Current Temp 65.0 °F
Wind : South at 3.5 MPH (3 KT)
Humidity : 78 %
Pressure : 1018.1 mb
Information About Herkimer Co. School Merger
The following document was sent home to parents in Herkimer, Frankfort-Schuyler, Ilion and Mohawk regarding details about the schools merging.
What is an advisory referendum?
The advisory referendum, often referred to as a straw vote, is a public vote that authorizes the Board of Education to request the New York State Commissioner of Education to authorize a final public vote to merge the school districts that have voter approval in this vote. If one community of the four school districts rejects the advisory referendum, the proposed four school merger ends without going forward to a final referendum.
If the advisory referendum passes in all four school districts,
the Commissioner of Education establishes the framework for a
final referendum including the referendum’s wording, date for the
vote, and polling sites. This vote would take place on Wednesday,
February 29, 2012.
What opportunities exist in a four school merger?
According to the school districts, first is the opportunity for students. Students would benefit from richer programming with more electives, activities, and student services.
Students would have the advantage of a deeper pool of teachers
to offer more classes and develop new ideas. Second is efficiency. More teachers will enable a stronger curriculum to prepare our students for the global economy of the 21st century.
The merger study shows that if we combine our students, staff, buildings, and reserve funds into one district, we would provide our students with better educational opportunities than we could separately. We would retain our elementary school in Mohawk and combine the instructional and non-instructional staffs from each district to form 5th-6th, 7th-8th, and 9th-12th buildings.
Central administration and the business offices would be combined
and housed in Jarvis, a long with BOCES services and an alternative education program. Combining resources will result
in more savings, according to the schools.
Third is additional funding. New York State incentive aide will provide almost $72,769,731 in extra aid over the next 14 years if we merge. Wisely managed, that extra money can offer more to our students, can result in savings for the future, and can help to stabilize the tax levy. Mohawk residents will see their school taxes reduced based on the value of their property as much as $322.00.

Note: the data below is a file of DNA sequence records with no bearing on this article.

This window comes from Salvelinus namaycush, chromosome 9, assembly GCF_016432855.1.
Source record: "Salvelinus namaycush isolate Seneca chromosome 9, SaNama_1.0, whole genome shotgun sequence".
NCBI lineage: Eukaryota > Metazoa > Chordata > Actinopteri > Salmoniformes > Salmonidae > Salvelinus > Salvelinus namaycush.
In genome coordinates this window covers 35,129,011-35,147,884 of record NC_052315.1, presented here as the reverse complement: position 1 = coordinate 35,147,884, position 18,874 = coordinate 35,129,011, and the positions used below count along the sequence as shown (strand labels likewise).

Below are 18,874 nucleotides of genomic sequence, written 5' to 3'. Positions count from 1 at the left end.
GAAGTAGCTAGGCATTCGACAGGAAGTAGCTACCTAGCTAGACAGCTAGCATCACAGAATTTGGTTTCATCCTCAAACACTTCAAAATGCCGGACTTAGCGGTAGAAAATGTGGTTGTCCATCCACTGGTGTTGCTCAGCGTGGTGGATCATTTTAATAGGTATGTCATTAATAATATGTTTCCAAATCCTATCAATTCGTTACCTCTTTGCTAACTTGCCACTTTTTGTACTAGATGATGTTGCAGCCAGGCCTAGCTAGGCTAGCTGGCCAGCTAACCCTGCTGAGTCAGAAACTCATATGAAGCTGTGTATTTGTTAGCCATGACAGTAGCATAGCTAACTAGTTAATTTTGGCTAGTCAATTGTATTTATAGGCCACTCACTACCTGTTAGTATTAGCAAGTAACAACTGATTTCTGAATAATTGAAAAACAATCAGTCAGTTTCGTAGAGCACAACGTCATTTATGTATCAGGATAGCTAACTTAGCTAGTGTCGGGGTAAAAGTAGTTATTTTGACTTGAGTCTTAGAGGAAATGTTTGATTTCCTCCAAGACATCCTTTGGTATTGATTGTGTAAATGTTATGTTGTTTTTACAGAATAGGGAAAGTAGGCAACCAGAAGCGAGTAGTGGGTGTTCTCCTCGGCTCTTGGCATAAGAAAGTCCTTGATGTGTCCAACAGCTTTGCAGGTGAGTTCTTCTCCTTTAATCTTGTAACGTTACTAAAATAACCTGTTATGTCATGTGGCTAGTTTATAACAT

History says the state will provide the incentive aid for the schools that choose to merge or centralize. The state budget every year includes money to explore mergers/ centralizations and to help fund the process.
Why a four school district merger?
The Board of Education realized after developing this school year’s budget that our school district would soon run out of the money it needs to continue serving our children as we have in the past. As
projected, based on state aid projections as of December 2011, for the 2012-2013 budget we face an estimated funding gap of approximately $700,000. Depending on how we choose to use our $532,000 reserves, we would still face a tax levy between 12 and 18 percent. We have already cut staff and programs, shared services where possible, and looked for ways to be more cost efficient.
A higher tax levy is not the answer. With the legislative requirement of a 2% Tax Levy Cap, an increase in a tax levy between 12 and 18 percent would have to be passed by district voters with a yes vote of 60% of all votes.
Won’t the State come through and give us more money?
In the past, whenever education costs rose faster than the local taxpayers’ ability to pay, New York State simply gave more money in state aid. The schools' Boards of Education, in turn, would use the additional state aid money to reduce the tax levy impact of our taxpayers. With the economic downturn of the state beginning in 2008,
Mohawk School District has seen over $1 million dollars in state
The school districts say they realize that the state is not going to help us! Our assemblymen and senators have made it clear that the state no longer has the funds or the political will to increase basic school
aid. We cannot expect the state to ride in on a white horse to save small school districts by giving us more money. New York State has no current plans to close schools or to force mergers, but they also have no plans to save struggling districts.
A four district school merger is not a simple choice. It requires students, staff, and residents to give up something they know and care about for the unknown. Equally important is to understand that merger does not fix the long-term problem of how New York State funds its schools. Consolidating four schools into one asks the question, “Can we provide a better quality education together than we can separately?” The study clearly outlines that the new district could offer broader programs and expanded opportunities without increasing the financial burden on the local property tax payers.